Extradition (Provisional Arrest) Bill [Lords]

Part of the debate – in the House of Commons at 5:14 pm on 22nd June 2020.

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Photo of Jim Shannon Jim Shannon Shadow DUP Spokesperson (Human Rights), Shadow DUP Spokesperson (Health) 5:14 pm, 22nd June 2020

I have spoken on the issue of extradition on a number of occasions in the House, as I seek to ensure that we have in place understandings to allow the extradition of terrorists to our shores, as well as reciprocal arrangements. I commend the Minister and our Government for presenting the Bill—well done to him for introducing it. He outlined an example of something that will not be able to happen again, and that is why it is good to have this extradition legislation in place.

I am grateful to the Lords for their amendments that introduce additional safeguards to the process of adding further territories in future. I have no doubt that there will be a need to do just that. This accurately reflects the concern about the possibility of countries with poor human rights records abusing the extradition system. We simply cannot allow that to take place, and Mr Baker outlined that well in his intervention.

It is clear that these initial countries—Australia, Canada, Lichtenstein, New Zealand, Switzerland and the USA, along with some other EU countries—will not abuse human rights, and we can be content to allow them to be included. However, the Lords amendments look to the future to ensure that, for example, while we might have trading deals with China, we would not be comfortable extraditing political prisoners there. The same can be said for many countries, and for many reasons, such as freedom of religion or belief. I chair the all-party group on international freedom of religion or belief, and I think of China’s human rights abuses of many people—of Christians, in particular, and of the Uyghur Muslims and Falun Gong. It is really a despicable country when it comes to human rights. This is an issue of grave concern to me, and we must ensure that we offer protections for those who face losing their life simply because they chose to follow Christ.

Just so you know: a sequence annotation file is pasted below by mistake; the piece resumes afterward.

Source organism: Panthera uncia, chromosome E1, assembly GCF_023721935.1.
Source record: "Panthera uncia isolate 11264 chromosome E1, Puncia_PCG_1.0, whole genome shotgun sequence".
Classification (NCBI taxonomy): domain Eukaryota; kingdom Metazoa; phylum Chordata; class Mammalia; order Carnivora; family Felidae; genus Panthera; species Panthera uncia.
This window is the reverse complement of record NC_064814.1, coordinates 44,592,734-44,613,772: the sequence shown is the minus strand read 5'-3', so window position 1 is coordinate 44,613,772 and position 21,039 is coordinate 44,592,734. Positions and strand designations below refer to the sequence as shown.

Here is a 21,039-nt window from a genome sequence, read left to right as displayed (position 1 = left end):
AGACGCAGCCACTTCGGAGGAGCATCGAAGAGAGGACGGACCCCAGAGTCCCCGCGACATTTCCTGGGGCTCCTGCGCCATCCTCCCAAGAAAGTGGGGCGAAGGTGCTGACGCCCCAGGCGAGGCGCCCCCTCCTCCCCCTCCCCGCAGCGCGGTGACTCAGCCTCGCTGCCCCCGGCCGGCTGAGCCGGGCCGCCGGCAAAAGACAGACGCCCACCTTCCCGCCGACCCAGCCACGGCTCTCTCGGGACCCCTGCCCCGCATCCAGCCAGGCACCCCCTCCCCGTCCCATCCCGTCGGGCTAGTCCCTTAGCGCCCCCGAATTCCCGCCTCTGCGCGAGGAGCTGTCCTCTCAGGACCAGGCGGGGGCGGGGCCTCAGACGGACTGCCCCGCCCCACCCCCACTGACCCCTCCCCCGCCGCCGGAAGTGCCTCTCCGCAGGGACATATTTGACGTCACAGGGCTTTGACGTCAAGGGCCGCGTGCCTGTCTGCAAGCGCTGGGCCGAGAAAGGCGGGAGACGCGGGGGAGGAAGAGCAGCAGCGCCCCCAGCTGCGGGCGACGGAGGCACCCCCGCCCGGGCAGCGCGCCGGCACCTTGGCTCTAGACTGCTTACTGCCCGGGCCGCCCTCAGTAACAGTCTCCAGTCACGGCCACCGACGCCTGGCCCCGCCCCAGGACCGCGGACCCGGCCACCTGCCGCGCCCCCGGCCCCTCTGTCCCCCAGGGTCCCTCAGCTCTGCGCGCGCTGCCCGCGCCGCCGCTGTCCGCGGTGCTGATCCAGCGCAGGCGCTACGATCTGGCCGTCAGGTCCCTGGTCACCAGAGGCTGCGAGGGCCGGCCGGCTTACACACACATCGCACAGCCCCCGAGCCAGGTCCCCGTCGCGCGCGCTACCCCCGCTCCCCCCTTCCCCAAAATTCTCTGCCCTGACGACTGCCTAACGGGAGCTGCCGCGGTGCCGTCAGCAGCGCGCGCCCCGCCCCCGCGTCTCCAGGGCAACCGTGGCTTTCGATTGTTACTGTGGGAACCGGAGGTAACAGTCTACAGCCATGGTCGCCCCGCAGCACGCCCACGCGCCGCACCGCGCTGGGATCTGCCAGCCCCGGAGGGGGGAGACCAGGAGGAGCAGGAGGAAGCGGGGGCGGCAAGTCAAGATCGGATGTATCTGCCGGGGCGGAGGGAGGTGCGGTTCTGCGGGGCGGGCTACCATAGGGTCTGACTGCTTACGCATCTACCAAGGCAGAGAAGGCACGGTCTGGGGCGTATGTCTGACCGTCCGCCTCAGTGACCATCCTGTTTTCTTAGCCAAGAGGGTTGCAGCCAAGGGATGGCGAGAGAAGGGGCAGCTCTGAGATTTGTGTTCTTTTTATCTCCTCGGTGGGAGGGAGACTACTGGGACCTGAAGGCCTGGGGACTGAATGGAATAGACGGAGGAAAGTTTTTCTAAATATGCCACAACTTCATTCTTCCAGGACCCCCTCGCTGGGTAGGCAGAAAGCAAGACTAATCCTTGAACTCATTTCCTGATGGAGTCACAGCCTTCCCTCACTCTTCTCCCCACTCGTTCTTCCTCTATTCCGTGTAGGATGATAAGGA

I further agree with the terms for the Brexit negotiations and I welcome a withdrawal based largely on the EAW, but including further grounds on which extradition can be refused. These include the right for parties to refuse to surrender their nationals, as well as a requirement of double criminality. The act for which the individual is sought must constitute an offence in both jurisdictions, but the parties can waive this requirement on a reciprocal basis for certain serious offences, and that has to be good news. Unlike the EAW, this waiver will be optional.

The Bill also provides for parties to refuse on a reciprocal basis to surrender individuals sought for political offences, with an exception of certain specified terrorist offences. I agree on all these matters. In Northern Ireland, we saw many years of terrorists fleeing from their crime and finding refuge in the Republic of Ireland, only to return to carry out further crimes. I have spoken in the House before about my cousin, Kenneth Smyth, who was a sergeant in the Ulster Defence Regiment, and his comrade, Daniel McCormick. Both were murdered on 10 December 1971. Those responsible escaped across the border and nobody ever made them accountable for their crimes. It is absolutely despicable and wrong. They may not have been made accountable in this world, but they will certainly be accountable in the next, and I look forward to that. Acts of terrorism cannot be excluded from any extradition policy. Indeed, they must be the foundation for it and that is why I look to Government for leadership and commitment, which clearly will be there.

I welcome the shadow Minister, Conor McGinn, to his place. He and I have been good friends over the last few years and I am very pleased to see him there. Extradition is an essential part of any civilised country, and I believe that the foundations contained in the Bill allow effective extradition in all good conscience. I welcome the Bill.